The film is one of three being screened this weekend as part of the orchestra’s in/SIGHT series. It also marked the beginning of a three-year collaboration between the Phil and the Academy of Motion Picture Arts and Sciences with the orchestra playing the scores live while the movies are shown on a large screen suspended above the ensemble. My preview story is HERE.

Owing to previous commitments I was unable to see Rebel Without a Cause Thursday night and won’t be at Casablanca tomorrow afternoon, either. Others who are seeing all three films will have to judge as to whether the issues that emerged last night will also appear in the other two films. My guess is they will.

In one sense On the Waterfront was a perfect choice for this format, since Bernstein’s 50-minutes of music is less than half of the picture’s 108-long run time (there was also an intermission last night). Long stretches of the movie, therefore, have no music underlay. However, when the orchestra was playing the score it so overpowered the actors onscreen that captions were not only welcome, they were a necessity.

Although On the Waterfront was released by Columbia Pictures, it was an independent film produced by Sam Spiegel, one of many he made in the 1950s and 1960s (others included Bridge On the River Kwai and Lawrence of Arabia, all of which won Oscars for Best Picture, making Spiegel the only person to win three Best Picture statuettes).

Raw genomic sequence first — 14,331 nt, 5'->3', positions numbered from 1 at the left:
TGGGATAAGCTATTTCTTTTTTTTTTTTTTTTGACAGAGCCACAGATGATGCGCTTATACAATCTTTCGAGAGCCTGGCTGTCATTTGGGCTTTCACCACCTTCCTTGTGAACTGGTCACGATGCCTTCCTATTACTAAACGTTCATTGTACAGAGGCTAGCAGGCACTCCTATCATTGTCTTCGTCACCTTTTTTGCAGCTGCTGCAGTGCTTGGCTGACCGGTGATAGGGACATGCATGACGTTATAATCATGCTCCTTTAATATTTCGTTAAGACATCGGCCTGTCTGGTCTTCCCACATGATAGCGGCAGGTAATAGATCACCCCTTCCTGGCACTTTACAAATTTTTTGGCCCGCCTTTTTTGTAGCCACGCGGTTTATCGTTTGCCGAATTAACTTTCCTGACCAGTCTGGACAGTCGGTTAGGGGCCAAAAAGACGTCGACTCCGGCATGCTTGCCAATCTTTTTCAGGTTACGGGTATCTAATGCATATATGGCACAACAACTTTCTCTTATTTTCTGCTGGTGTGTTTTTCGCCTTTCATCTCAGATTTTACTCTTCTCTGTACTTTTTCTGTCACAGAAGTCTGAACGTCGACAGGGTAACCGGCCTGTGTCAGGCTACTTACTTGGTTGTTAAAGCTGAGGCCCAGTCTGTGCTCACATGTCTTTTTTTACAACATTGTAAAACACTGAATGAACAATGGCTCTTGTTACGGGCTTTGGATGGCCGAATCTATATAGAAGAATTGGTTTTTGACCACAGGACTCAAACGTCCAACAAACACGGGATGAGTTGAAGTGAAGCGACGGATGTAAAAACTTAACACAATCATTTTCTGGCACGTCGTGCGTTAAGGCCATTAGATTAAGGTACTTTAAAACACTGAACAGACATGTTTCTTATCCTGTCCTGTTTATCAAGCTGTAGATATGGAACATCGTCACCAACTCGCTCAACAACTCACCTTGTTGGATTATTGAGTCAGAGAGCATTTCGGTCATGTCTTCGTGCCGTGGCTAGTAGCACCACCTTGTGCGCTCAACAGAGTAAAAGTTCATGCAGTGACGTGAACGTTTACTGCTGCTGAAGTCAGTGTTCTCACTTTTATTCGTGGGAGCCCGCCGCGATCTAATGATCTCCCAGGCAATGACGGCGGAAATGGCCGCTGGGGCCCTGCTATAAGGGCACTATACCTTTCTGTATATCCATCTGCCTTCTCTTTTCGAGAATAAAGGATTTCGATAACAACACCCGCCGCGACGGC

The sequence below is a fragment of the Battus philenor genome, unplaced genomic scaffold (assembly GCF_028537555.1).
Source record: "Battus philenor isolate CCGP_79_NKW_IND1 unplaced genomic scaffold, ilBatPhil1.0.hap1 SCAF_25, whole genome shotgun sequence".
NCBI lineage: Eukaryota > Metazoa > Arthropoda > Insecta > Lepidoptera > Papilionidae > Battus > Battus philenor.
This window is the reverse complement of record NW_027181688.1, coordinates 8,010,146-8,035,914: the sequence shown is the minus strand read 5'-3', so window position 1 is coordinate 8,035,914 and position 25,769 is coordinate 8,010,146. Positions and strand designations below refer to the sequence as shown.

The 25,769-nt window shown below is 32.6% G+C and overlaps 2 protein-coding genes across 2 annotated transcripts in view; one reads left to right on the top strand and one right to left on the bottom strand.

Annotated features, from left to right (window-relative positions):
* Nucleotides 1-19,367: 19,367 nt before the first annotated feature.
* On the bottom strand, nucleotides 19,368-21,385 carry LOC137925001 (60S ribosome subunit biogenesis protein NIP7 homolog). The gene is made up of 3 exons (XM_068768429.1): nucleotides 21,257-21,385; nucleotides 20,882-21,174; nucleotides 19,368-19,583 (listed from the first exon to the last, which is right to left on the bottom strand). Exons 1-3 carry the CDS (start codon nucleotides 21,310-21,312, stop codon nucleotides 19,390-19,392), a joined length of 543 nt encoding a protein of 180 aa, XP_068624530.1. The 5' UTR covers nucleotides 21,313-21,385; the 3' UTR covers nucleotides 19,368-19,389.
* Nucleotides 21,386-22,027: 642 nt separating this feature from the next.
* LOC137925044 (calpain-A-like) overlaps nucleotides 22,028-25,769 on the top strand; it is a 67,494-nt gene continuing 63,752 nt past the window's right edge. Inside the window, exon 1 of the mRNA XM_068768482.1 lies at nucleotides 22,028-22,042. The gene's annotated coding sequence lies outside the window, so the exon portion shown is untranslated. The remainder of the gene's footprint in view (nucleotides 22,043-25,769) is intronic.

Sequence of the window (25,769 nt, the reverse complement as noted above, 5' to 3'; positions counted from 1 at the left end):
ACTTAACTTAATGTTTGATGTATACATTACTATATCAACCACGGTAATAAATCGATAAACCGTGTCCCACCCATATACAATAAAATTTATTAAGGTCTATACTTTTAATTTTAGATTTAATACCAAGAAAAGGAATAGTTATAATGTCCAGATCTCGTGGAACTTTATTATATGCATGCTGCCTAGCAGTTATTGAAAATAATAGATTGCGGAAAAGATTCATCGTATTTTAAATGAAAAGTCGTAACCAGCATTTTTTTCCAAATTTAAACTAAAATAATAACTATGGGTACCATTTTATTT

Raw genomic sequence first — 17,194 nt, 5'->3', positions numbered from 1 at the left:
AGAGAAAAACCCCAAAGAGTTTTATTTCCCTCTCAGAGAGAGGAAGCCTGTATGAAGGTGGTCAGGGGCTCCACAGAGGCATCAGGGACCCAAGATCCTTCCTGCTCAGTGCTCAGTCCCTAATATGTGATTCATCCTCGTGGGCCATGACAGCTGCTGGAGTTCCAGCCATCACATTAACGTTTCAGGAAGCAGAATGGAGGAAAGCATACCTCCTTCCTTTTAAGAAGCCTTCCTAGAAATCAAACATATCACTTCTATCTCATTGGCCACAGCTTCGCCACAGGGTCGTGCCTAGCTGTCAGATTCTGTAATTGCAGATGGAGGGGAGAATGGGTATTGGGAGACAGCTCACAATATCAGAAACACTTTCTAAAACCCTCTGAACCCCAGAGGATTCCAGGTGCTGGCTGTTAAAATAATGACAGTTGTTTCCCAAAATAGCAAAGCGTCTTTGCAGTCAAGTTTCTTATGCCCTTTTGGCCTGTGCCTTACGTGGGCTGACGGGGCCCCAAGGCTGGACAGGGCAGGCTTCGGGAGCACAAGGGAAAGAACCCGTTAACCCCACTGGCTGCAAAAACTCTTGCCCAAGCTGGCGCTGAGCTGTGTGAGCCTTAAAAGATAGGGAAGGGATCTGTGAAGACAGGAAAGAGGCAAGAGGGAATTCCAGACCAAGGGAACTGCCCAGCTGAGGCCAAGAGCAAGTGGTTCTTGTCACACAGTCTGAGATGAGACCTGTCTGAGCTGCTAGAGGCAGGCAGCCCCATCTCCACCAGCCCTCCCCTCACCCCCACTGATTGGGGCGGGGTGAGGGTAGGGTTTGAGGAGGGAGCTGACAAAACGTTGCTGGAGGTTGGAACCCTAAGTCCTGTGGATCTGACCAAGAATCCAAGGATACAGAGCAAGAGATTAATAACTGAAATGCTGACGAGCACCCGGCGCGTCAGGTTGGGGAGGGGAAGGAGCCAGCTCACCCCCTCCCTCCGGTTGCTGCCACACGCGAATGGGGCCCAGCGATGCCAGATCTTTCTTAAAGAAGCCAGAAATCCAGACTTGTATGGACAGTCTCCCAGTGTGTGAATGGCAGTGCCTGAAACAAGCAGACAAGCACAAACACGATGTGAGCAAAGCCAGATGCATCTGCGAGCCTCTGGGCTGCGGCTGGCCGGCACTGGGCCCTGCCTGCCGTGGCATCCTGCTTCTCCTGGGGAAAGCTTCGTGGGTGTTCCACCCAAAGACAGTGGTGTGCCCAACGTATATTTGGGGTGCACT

Needing a big name for the box office, Spiegel tapped Bernstein, who wrote what would be his only score composed expressly for a movie, although On the Town and West Side Story were adapted for the big screen. Rumor exists that Bernstein was disenchanted with the fact that director Kazan excised two segments of the score and that led to the composer’s decision to forego writing for another motion picture.

In the preconcert lecture last night, composer Laura Karpman — who has written for film, television, video games, theater, and the concert hall — said that’s the way films work; the director has the ultimate say and you know that going in.

Newman and the orchestra played the score powerfully and with their customary excellence last night. What Bernstein wrote was typical of Lenny: jazz and blues influenced, gripping, craggy and sweeping in its scope and the orchestra put all of that front and center.